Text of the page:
Wednesday, April 02, 2014


 Serge Bloch

Let no evil talk come out of your mouths, but only what is useful for building up, as there is need, so that your words may give grace to those who hear. And do not grieve the Holy Spirit of God, with which you were marked with a seal for the day of redemption. Put away from you all bitterness and wrath and anger and wrangling and slander, together with all malice, and be kind to one another, tenderhearted, forgiving one another, as God in Christ has forgiven you. Ephesians 4:29-32

There was an interesting article in the New York Times yesterday about spite. In the article an old Eastern European folk tale is mentioned about someone who will be granted a wish, but his hated neighbour will receive twice what he is given. After thought the response is "take one of my eyes." Now that's spite. The author is a bit more specific in defining spite: "after decades of focusing on such staples of bad behavior as aggressiveness, selfishness, narcissism and greed, scientists have turned their attention to the subtler and often unsettling theme of spite — the urge to punish, hurt, humiliate or harass another, even when one gains no obvious benefit and may well pay a cost." My mother used to admonish us with the expression "don't cut off you nose to spite your face."

Honestly, I seldom think about spite, yet I realize it is all around us. One of the common circumstances for spite to emerge is during a divorce, and clergy often find themselves in the midst of the maelstrom of separations and divorce.. A divorce lawyer friend once told me, rather wearily, that initially he is talking men "off the ledge" of selling everything at a ridiculous discount and moving to South America to spite their partners. I recall the story of the spurned wife of a British aristocrat who cut off one leg and one sleeve of all her husband's tailor-made suits before she left. Don't smile!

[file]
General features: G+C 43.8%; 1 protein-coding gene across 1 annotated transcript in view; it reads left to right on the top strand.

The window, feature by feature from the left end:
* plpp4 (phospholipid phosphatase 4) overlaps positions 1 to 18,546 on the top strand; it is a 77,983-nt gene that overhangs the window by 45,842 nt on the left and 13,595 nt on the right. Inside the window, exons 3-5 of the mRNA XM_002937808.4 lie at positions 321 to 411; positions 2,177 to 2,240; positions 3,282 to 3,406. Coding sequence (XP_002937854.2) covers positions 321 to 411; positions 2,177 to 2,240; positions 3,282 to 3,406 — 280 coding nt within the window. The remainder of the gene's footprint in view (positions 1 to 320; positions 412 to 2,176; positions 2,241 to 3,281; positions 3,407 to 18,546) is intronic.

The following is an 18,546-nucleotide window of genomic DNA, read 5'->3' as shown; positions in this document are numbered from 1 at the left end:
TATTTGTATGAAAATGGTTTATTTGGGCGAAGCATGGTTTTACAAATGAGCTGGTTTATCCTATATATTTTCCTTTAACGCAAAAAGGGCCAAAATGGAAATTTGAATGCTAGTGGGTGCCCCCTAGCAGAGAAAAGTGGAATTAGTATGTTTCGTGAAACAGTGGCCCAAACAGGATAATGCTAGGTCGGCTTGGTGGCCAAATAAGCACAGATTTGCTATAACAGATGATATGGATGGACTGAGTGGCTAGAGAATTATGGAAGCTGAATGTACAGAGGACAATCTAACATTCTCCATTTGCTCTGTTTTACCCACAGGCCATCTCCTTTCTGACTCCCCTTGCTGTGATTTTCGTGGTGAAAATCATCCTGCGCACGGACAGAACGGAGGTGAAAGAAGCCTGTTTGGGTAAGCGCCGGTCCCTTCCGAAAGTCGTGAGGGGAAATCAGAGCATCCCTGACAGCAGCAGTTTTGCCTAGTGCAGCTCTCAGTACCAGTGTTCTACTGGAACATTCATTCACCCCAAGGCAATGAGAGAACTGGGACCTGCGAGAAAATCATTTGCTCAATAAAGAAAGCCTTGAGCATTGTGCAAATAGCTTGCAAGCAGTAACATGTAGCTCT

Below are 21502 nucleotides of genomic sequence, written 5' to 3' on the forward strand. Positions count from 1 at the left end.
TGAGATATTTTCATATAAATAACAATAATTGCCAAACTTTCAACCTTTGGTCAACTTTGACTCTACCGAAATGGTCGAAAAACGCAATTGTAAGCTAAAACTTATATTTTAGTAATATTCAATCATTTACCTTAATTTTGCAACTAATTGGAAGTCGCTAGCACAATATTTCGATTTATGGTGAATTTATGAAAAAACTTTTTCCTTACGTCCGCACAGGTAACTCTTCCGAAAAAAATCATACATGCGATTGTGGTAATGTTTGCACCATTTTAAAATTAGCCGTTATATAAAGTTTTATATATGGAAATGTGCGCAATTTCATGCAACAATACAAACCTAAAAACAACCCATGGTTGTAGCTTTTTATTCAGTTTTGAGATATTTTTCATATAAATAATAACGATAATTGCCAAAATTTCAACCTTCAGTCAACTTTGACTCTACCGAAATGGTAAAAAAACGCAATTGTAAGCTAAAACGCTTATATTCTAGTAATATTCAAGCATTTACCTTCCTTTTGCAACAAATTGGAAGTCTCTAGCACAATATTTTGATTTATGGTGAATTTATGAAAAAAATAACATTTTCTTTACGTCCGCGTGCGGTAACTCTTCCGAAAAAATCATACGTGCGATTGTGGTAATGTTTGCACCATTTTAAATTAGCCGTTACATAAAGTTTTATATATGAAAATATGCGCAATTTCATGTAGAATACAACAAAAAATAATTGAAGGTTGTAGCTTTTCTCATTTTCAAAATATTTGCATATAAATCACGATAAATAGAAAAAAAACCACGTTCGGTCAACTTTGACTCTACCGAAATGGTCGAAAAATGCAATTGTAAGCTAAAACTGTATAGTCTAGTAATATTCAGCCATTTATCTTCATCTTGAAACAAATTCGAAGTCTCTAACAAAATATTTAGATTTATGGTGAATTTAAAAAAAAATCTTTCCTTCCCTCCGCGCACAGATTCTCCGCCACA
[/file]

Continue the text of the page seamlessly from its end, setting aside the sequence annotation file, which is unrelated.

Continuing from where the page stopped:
Spite in the bible seems to show up in the terms malice and bitterness. We're warned that it is toxic, and encouraged to find another way, the way of forgiveness. This is easier said than done, as most of us discover. The notion of "putting away" the nasty stuff is important, it seems to me. It is a form of "reframing" our circumstances and how we will derive satisfaction following our hurt. While it may be imperfect as a process, it is better than the alternative.

Have there been times in your life when you have been more spiteful than others, wanting the worst for someone else, no matter the cost to yourself? Have you learned how to move past spite and malice and anger? Should we bother trying? Can spite ever be good? The Times piece suggests yes.


roger said...

Oh, absolutely I've been spiteful. When someone's sole focus is on destroying you in any way possible, it is virtually impossible to not react that way. It definitely is toxic, but very hard to avoid.

David Mundy said...

Thanks for being honest Roger. Maybe others didn't want to admit it? We all have our moments and even seasons in our lives where spite takes hold. We can hope that our faith helps us to move on.

Judy Mcknight said...

I am sure we have all seen spiteful, if we have lived long enough (I have, by the way ... lived long enough, that is)- and maybe been spiteful a few times , too - the thing we have to learn is to forgive (or recognize our fault and apologize) and let it go ...hmmmmm, sounds like a sermon series I heard recently,. doesn't it?